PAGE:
Later this month the Turlock Unified School District Board of Trustees will decide on a trustee district map which will forever change the makeup of the board. Whichever map they choose, it will undoubtedly lead to a more diverse board of trustees.
Currently the board is elected through an “at-large” voting process. According to current trustee Tami Muniz, the board has always been (in recent memory) made up of people who live in the northeast section of Turlock. Current president Frank Lima said that all current trustees live within four or five blocks of each other. Of course this is all code for “well off people who live on the nice side of town.”
While I have no doubt the current board is full of committed, respectable and caring people who absolutely have the best interests of TUSD students and staff at heart, I feel that this board is not a representative selection of the TUSD.
I’ve worked at numerous newspapers in California and I’ve covered city councils, school district boards, water boards, county supervisors and small municipality districts. On dozens of governmental bodies I have yet to see more than two or three people of any color whatsoever. More importantly, I’ve rarely seen people who would be considered “not well off.”
The idea of democracy is that it’s for the people, by the people; and while the TUSD Board of Trustees itself is a reflection of this — it is not a reflection of for ALL the people by ALL the people.
The adoption of districts is a good thing in my opinion, and it will be encouraging to see a board of diverse people. A true reflection of Turlock. It will bring people from the west side, the south side and all sides of town. Districts could very well bring people who may not be upper middle class or wealthy, and most certainly it will bring more people of Hispanic heritage to the board.
Ultimately, this could bring a board that may look at challenges in TUSD differently. Seeing things from multiple views can often deliver a clearer picture. Different types of people from different life experiences could improve matters for students and teachers.
It makes sense; if more than half of the students are Hispanic and Turlock is half Hispanic then why isn’t the board half Hispanic? This, of course, raises the obvious question and counter point to my opinion.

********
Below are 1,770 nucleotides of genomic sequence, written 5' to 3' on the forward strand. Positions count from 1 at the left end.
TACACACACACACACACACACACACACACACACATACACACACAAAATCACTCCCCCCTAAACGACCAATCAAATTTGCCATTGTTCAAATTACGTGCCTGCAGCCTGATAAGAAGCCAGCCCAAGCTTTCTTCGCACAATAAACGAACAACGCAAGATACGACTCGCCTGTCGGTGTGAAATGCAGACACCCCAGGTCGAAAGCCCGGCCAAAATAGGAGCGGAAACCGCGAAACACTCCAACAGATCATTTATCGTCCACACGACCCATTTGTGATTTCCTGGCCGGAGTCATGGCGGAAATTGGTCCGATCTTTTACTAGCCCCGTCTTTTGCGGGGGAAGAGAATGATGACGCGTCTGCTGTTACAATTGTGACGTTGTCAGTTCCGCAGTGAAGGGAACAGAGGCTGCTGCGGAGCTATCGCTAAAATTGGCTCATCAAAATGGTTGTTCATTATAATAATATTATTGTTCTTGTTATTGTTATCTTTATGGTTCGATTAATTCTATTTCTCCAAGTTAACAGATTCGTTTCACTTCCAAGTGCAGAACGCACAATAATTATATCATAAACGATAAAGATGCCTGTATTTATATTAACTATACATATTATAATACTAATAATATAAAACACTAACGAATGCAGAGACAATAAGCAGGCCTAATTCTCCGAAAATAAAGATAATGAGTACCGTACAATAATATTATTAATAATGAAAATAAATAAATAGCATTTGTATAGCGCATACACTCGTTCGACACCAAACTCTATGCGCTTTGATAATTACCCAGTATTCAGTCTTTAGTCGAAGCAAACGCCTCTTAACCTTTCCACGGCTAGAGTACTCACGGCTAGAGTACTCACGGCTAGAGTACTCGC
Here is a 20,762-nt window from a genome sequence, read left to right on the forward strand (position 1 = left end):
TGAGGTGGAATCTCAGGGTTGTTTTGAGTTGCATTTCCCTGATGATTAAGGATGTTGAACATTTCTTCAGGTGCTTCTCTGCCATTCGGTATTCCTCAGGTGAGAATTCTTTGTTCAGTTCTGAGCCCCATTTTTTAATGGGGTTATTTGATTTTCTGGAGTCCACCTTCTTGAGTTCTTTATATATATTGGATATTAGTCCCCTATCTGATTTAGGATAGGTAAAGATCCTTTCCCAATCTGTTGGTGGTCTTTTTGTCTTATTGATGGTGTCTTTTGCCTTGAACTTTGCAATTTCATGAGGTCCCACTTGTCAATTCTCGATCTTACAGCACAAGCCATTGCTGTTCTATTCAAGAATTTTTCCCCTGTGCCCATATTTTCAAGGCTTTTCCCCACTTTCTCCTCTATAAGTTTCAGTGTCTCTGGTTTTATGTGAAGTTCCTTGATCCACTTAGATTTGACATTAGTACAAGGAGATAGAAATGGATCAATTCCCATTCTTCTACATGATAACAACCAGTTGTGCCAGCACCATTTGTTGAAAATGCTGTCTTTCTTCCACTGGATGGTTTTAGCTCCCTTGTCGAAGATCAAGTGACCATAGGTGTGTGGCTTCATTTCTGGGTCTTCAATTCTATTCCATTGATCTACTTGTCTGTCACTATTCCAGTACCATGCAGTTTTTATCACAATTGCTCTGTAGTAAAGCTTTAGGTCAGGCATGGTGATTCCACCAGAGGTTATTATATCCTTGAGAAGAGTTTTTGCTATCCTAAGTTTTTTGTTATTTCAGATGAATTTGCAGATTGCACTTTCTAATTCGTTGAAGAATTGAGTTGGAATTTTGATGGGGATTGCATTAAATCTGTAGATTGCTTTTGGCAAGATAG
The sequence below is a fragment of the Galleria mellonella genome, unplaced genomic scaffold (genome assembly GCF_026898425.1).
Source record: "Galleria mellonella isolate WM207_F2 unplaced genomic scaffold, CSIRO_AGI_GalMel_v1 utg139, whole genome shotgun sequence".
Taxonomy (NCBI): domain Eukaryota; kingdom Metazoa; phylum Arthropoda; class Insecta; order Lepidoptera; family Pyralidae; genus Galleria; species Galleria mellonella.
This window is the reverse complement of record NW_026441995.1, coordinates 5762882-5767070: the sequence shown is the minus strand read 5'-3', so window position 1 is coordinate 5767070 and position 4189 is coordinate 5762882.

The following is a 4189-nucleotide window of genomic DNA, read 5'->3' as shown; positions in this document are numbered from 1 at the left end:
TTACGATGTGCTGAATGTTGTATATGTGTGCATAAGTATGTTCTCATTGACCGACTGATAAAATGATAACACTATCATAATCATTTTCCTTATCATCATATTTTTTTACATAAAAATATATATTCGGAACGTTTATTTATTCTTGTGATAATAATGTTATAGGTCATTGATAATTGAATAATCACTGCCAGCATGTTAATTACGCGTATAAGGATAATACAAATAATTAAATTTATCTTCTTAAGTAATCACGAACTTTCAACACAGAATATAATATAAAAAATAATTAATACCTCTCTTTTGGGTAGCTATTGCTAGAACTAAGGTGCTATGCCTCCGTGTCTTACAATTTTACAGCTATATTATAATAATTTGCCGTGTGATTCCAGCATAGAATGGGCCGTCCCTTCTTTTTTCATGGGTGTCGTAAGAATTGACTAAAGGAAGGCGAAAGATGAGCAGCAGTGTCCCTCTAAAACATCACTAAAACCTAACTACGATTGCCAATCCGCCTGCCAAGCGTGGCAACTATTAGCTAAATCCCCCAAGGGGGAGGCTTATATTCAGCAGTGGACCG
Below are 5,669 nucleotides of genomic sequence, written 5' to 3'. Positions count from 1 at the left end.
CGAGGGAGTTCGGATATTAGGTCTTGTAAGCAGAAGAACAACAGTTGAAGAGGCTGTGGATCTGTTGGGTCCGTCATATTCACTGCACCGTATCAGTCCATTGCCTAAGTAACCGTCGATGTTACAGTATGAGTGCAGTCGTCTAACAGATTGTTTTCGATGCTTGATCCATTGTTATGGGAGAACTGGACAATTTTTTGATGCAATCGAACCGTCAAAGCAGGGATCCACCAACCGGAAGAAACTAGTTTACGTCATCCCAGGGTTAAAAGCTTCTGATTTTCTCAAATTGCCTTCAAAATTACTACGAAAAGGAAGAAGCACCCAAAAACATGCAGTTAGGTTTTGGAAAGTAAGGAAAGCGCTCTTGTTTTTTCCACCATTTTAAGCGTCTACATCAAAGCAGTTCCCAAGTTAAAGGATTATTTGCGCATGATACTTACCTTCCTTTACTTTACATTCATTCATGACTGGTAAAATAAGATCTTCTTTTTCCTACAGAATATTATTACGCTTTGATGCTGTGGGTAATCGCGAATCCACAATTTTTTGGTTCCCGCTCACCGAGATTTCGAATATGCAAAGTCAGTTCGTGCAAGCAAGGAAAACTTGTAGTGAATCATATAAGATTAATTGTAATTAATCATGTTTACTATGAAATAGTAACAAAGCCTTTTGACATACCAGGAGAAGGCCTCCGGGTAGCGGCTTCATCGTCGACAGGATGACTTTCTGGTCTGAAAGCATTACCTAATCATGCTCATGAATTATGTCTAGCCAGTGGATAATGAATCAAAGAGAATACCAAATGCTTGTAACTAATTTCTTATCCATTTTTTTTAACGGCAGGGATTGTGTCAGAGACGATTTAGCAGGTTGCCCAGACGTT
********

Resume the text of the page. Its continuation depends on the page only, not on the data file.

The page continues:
As one person said to me “Nothing is stopping them from running now so why haven’t they?” By “they” we mean Hispanics or people with less than stellar bank account balances who also happen to live on the west or south side. The answer is: I don’t have an answer nor do I know for sure why time and time again in Turlock there are basically nothing but white well off people serving on the board.
The board members aren’t paid nor do they receive any benefits, so it couldn’t be money that is a motivating factor.
My only guess is that the people who don’t want to serve on the board probably don’t do so because they simply don’t care or don’t have time to spare to serve on a board. Perhaps they may even feel as if there is no point when they go against people from the northeast side of town who may have larger campaign budgets.
The only down side of districts is that if no one runs in a district the board must appoint someone who lives in that district. This could lead to a board of people who may not truly care or have TUSD students and staff’s best interests at heart. I’m willing to bet someone from each district will step up and serve.
Of course, it could all be a moot point. Judging from the lack of public input and interest in this topic, we could end up with a board of one or two people who actually are elected and the rest appointed by those one or two members who were elected.
Democracy only works if everyone participates.